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UPDATED: Beer Ye! Beer Ye! The Niagara Ale Trail points the way to good craft beer in the region

Niagara beer

By Jill Currie
It has often been said that it takes a lot of good beer to make good wine, and that’s certainly true when it comes to Niagara as a wine destination.

While in the past, the variety of local beer for thirsty winemakers has been fairly limited, but the opposite is true today.

Not since pre-prohibition times has Niagara offered so many local options, now sporting 13 craft breweries in the region and growing. And, for the first time, they can all be found in one online resource that has recently been launched called the Niagara Ale Trail.

The Niagara Ale Trail is an initiative led by Karen Doyle of the City of St. Catharine’s tourism and marketing office and based on a concept by Chimpanzee, a local communications agency. Doyle took on the project in order to provide a resource for locals and tourists alike that provides a comprehensive and up-to-date list of breweries in the region from Lincoln to Ridgeway and everywhere in between.

“I recognized the craft beer movement’s rise in popularity and saw an opportunity to create this resource before someone else did,” says Doyle. “This labour of love is in its infancy so far as potential is concerned, much like the industry itself.”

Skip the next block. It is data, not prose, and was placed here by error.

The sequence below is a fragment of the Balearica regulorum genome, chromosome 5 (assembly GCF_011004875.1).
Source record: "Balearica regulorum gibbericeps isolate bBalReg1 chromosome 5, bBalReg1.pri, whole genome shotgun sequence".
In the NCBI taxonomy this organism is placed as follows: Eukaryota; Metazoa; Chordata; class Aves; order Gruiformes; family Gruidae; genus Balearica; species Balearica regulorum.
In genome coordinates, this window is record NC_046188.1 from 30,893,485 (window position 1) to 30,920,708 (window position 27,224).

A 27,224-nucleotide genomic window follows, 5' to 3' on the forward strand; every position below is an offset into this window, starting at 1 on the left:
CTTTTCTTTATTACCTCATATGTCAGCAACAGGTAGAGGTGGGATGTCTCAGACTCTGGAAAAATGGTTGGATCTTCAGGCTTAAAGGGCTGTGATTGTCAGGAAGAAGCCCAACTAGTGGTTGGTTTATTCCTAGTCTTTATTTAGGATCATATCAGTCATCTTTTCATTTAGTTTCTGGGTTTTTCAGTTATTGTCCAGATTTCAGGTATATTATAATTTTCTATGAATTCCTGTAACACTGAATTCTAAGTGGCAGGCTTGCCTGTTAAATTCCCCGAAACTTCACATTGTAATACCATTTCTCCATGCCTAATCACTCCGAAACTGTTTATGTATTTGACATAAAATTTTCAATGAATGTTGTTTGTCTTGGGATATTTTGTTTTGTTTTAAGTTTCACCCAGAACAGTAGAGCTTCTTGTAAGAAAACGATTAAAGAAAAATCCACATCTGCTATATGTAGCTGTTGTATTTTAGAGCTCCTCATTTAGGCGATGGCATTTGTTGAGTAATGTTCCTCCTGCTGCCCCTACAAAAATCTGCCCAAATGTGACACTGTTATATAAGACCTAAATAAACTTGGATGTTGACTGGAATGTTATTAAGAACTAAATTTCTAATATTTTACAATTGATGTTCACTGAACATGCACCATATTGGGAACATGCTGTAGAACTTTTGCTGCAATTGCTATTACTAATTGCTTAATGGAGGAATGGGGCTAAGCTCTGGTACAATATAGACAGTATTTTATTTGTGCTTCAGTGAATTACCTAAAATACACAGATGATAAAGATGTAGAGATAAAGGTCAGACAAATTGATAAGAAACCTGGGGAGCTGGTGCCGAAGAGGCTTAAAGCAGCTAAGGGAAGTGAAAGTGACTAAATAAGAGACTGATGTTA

Niagara Ale Trail

Currently, funding for the project is provided through the city of St. Catharines, with matching funds by the province in conjunction with the Tourism Partnership of Niagara. Doyle, however, hopes to see more balanced regional participation and funding in the future.

The Niagara Ale Trail uses the existing infrastructure of the Tourism Partnership of Niagara for the website as an already existing driver of online traffic for tourism in Niagara. Much like the Niagara Wine Trail, the Niagara Ale Trail strives to be an ambassador for the industry with a clear and consistent message that allows breweries to shine individually.

In terms of design, the logo itself was designed with simplicity in mind so as not to upstage the real stars of the show, the breweries themselves.

“I’m an awareness liaison,” says Doyle. “The breweries need to do what they do best.”

In its simplest form, the site is a map with clear and mobile friendly links that take you to the individual websites of each brewery.

By providing a direct link to the breweries’ websites, it allows the breweries with the opportunity to speak their own message in their own way and connect beer drinkers to them.

For locals it’s a handy reminder of our nearby options.

From a tourism perspective, however, it’s acting as a pretty effective gateway to a relatively new scene in the Niagara region. In addition to brewery information, the site also includes an itinerary planner, which is a nice consideration for the first time visitor and may encourage a more well-rounded Niagara experience.

With a heavy focus on social media, you may have seen The Niagara Ale Trail pop up in your feed already. If you haven’t you can find them here @niagaraaletrail on Twitter, Instagram and Facebook. There you will find updates about events at the breweries, information about new beer releases and links to updated draught lists throughout the region’s bars and restaurants.

Note: This is Jill Currie’s first post on Wines In Niagara. You can find more info on Jill here at our About page.